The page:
Update: 6:25 P.M.
House Republicans failed to settle on a plan to avert default and re-open the shuttered government after multiple attempts crashed at the hands of conservatives, bringing the U.S. within 30 hours of breaching the debt limit deadline.
The plan stumbled within an hour of Boehner’s spokesman Michael Steel assuring reporters that “the House will vote tonight” on what was the second version that leadership had put together on Tuesday.
Conservatives scuttled it, again, and Democrats vowed to vote against it unanimously. A Rules Committee meeting aimed at fast-tracking the bill to the floor was abruptly postponed — indefinitely. Republicans conceded that the vote was probably not going to happen.
“My guess is there will not be a vote [tonight],” Rep. Joe Barton (R-TX) said on CNN.
So, what’s next? “No decision has been made at this time,” said a House Republican leadership aide. “The elected leadership will meet soon.”
The revised proposal would have raised the borrowing limit through Feb. 7, fund the federal government through Dec. 15 and rescind health insurance subsidies for members of Congress, the White House and their respective staff members.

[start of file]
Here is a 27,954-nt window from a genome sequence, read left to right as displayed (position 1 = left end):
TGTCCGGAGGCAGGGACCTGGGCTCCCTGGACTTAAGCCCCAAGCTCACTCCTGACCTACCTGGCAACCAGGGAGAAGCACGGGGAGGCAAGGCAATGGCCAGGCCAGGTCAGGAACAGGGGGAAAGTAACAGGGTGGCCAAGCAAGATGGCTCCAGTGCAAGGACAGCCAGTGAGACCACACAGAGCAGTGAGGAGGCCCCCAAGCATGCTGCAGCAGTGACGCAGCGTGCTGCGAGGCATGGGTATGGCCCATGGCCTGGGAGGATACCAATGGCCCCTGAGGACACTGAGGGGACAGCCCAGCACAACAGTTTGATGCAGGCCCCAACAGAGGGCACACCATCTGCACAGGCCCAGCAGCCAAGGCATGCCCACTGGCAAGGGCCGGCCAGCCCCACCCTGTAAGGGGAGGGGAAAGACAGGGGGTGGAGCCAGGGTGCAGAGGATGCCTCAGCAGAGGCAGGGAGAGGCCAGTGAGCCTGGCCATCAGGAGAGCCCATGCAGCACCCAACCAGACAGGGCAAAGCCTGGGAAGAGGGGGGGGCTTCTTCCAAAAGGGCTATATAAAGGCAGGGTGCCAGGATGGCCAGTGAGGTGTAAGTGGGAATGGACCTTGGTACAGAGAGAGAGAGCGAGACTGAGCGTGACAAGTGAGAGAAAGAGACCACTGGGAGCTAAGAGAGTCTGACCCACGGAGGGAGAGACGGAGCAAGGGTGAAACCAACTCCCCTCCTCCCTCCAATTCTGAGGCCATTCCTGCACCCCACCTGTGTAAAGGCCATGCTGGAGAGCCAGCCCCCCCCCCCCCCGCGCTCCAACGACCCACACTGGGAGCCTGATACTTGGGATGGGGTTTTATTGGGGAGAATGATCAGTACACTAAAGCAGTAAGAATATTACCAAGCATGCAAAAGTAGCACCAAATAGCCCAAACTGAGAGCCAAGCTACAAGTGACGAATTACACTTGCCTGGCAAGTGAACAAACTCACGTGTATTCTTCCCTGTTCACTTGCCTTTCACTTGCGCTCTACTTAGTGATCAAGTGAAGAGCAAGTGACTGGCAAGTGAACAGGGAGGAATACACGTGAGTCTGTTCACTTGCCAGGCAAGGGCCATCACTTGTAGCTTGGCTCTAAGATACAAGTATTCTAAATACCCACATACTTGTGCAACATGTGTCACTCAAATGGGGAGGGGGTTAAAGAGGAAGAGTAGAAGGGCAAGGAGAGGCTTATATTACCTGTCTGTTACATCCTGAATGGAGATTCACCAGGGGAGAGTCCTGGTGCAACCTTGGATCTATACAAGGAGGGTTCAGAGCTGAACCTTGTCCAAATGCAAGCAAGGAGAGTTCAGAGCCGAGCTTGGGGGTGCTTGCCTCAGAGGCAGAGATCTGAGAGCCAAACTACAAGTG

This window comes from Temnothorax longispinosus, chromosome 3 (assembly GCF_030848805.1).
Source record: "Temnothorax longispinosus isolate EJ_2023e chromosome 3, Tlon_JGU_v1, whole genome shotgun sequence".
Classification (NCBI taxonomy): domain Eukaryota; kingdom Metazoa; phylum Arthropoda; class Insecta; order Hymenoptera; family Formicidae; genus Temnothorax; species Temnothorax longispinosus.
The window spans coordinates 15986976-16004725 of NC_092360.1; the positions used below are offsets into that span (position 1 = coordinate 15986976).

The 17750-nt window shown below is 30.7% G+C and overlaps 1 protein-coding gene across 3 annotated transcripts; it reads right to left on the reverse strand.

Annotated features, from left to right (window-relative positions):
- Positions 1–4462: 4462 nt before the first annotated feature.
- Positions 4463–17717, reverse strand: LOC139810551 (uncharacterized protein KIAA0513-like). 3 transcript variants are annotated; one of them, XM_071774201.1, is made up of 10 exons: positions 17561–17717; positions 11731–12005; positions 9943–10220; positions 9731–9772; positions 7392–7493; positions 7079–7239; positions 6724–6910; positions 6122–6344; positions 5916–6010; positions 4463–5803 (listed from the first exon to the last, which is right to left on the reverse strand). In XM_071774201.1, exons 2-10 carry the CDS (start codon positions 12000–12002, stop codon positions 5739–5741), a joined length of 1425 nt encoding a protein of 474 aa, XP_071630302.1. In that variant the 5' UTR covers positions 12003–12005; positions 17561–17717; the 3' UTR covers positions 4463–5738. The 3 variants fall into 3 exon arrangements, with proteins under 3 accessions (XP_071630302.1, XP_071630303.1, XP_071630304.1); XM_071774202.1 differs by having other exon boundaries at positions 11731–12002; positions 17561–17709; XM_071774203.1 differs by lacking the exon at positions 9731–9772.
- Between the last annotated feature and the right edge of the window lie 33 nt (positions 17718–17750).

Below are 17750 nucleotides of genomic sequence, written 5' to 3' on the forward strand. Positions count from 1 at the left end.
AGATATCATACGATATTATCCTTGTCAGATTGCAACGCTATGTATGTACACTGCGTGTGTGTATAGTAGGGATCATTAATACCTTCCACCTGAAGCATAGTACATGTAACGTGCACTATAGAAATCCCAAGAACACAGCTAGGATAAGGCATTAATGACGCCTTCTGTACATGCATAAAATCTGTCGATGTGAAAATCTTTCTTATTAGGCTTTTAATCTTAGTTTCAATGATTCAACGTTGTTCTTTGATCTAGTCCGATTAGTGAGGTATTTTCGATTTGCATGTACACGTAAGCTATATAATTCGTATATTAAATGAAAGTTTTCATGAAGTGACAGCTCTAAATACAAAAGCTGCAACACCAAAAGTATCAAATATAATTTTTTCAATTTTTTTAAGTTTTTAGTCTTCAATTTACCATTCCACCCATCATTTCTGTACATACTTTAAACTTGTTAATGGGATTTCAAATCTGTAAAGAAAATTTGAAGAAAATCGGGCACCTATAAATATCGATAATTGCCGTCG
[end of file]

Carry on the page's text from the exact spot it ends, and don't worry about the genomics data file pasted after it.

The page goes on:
Democrats have vigorously objected to the latter provision, which has strong GOP support due to misconceptions about an alleged Obamacare “exemption” for Congress. In reality, Obamacare forces all members and staff to buy insurance on the exchanges and affords them financial assistance, just as the vast majority of U.S. workers get through their employers. The Republican amendment would strip away that employer contribution.
“After listening to Members at Conference this morning,” Steel said initially, before the plan was scuttled, “House Republican Leaders will bring a plan to the floor which will end the ObamaCare subsidies for elected officials and staff in Washington, DC, and pressure Senate Democrats to accept more sensible dates for the CR and the debt limit.”
The second House GOP plan Tuesday excluded provisions in an emerging Senate deal aimed at placating both parties, such as a union-backed delay in an Obamacare reinsurance fee and income verification for those seeking subsidies to buy insurance on the law’s marketplaces.
It’s far from clear a debt limit hike can pass Congress by the Thursday debt limit deadline, given the differences between the two chambers. But passage through the House would have sped up any bill in the Senate, which could consider the measure “privileged” and bypass potential efforts by conservative senators to stall and delay.
Shortly after the proposal was unveiled, Heritage Action and FreedomWorks, the deep-pocketed groups that carry significant sway with conservatives, came out against it and announced that they would downgrade lawmakers who voted for it.
“Americans are clamoring for a way out of Obamacare, not another Washington-style punt,” Heritage Action said in a statement.
“When we demanded that Congress treat everyone equally under the law, that didn’t mean Congress should make everyone equally miserable under a bad law,” said FreedomWorks CEO Matt Kibbe. “Why not work to improve the quality of life for all Americans by at minimum delaying the individual mandate for a year?”